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Japanese Nonwoven Battery Applications.

Electric automobiles are a growing area for nonwovens.

Within the variety of uses for nonwovens, battery electrode separators represent a leading value-added application. Typical examples of batteries with nonwoven electrode separators are nickel-cadmium batteries and nickel-hydrogen batteries. These batteries are used in notebook personal computers and cell phones. However, it is in the field of car power batteries for use in electric automobiles where there is expected to be increasing demand for nonwoven electrode separators.

Electric automobiles are classified in two ways--as a pure electric vehicle (PEV) driven only with an electric motor and as a hybrid electric vehicle (HEV) driven with an electric motor and an engine. Both types feature a motor driven by electric power battery or batteries. Currently PEV-type cars are inferior in travel performance and are not suitable as typical passenger cars. In addition, electric automobiles have not been made price competitive with conventional cars, although they release only a small quantity of gas exhaust. Because of these restrictions, electric automobiles were not mass produced as passenger cars until 1997, when Toyota Motor, Tokyo, Japan, commercialized the first HEV-type passenger car with a price equivalent to conventional cars with gasoline engines. Two years later in 1999, Honda Motor, Tokyo, Japan, placed its own HEV-type passenger cars on the market. Both Toyota and Honda use a nickel-hydrogen battery made by Panasonic EV Energy to power their HEV cars. In Toyota's HEV-type cars, six nickel-hydrogen electric cells are connected in a series to form a battery module; each of its cars feature 40 modules, or 240 cells. In comparison, Honda's cars each carry 120 cells.

Each of the individual electric cells that form a nickel-hydrogen battery consist of a positive nickel electrode, a negative electrode made of a hydrogen-adsorbed metallic alloy and an alkaline electrolytic aqueous solution. In addition, an electrode separator (or separators) is inserted between the positive and negative electrodes. The electrode separators, which are made of polyolefin nonwovens, are soaked in the alkaline electrolytic solution and offer alkali- and oxidation-resisting properties. However, polyolefin nonwovens--which are not excellent in aqueous permeability--do not keep the electrolytic solution well. To overcome this problem, the polyolefin nonwoven electrode separators are subjected to an aqueous affinity improving treatment.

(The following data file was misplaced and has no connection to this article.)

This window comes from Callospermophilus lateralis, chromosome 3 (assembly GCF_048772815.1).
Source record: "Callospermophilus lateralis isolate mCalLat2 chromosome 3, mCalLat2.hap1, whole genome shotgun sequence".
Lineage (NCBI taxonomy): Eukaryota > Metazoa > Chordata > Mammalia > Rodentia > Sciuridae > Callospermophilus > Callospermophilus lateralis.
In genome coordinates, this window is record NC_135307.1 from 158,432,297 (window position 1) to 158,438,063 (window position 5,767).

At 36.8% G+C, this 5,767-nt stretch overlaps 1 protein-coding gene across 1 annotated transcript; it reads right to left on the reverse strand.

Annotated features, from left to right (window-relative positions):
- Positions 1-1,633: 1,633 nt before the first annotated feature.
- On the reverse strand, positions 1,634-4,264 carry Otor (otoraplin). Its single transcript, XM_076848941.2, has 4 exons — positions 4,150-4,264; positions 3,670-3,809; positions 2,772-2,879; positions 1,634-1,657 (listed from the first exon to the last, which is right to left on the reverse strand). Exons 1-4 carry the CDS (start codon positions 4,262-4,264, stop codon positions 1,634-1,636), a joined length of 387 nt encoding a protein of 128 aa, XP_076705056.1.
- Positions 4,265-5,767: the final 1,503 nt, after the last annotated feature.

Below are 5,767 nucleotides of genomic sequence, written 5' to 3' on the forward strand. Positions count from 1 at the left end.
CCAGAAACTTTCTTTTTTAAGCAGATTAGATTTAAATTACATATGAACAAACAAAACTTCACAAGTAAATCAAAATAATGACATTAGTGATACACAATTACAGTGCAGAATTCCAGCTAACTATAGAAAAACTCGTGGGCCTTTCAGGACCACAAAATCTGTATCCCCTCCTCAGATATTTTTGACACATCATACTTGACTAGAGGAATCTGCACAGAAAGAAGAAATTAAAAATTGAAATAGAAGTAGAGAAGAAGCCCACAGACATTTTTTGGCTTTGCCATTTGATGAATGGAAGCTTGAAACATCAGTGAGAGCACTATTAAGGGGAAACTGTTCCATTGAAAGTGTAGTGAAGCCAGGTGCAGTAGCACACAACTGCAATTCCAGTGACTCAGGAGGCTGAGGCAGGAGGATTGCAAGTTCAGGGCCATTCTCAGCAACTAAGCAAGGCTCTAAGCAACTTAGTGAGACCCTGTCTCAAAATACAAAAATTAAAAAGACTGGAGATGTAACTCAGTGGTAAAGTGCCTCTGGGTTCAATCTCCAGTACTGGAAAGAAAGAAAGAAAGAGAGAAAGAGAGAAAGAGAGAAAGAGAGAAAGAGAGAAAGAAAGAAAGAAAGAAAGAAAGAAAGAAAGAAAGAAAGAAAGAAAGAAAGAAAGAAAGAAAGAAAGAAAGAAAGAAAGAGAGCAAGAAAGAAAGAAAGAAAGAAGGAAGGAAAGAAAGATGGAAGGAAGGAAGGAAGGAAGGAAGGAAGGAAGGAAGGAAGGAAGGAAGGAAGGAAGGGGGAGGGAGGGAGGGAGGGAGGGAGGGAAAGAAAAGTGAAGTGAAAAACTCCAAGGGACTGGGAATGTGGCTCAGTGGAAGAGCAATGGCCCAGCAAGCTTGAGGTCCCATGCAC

The nonwovens used in the electrode separators of both Toyota and Honda nickel-hydrogen batteries are produced by Japan Vilene, Tokyo, Japan. The electrode separator market is an advantageous field for Japan Vilene because although other nonwoven manufacturers aim toward this market, it is difficult to enter it at present. It is not easy to develop nonwovens suitable for electrode separators; the product requires various specific properties and certain knowledge is needed to produce them.

Car power batteries are much larger than those used in personal computers and cell phones, requiring larger nonwoven separators to be used per battery. At the same time, the batteries loaded in one electric car contain more than 100 units of electric cells. With the increasing production of electric automobiles, the consumption of electrode separators will increase accordingly.

Kin Ohmura is the president of the Osaka Chemical Marketing Center, which specializes in nonwovens, synthetic fibers and industrial textiles. His Far East Report appears every other month in NONWOVENS INDUSTRY.
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Author:Ohmura, Kin
Publication:Nonwovens Industry
Article Type:Brief Article
Geographic Code:9JAPA
Date:Mar 1, 2000
Words:531
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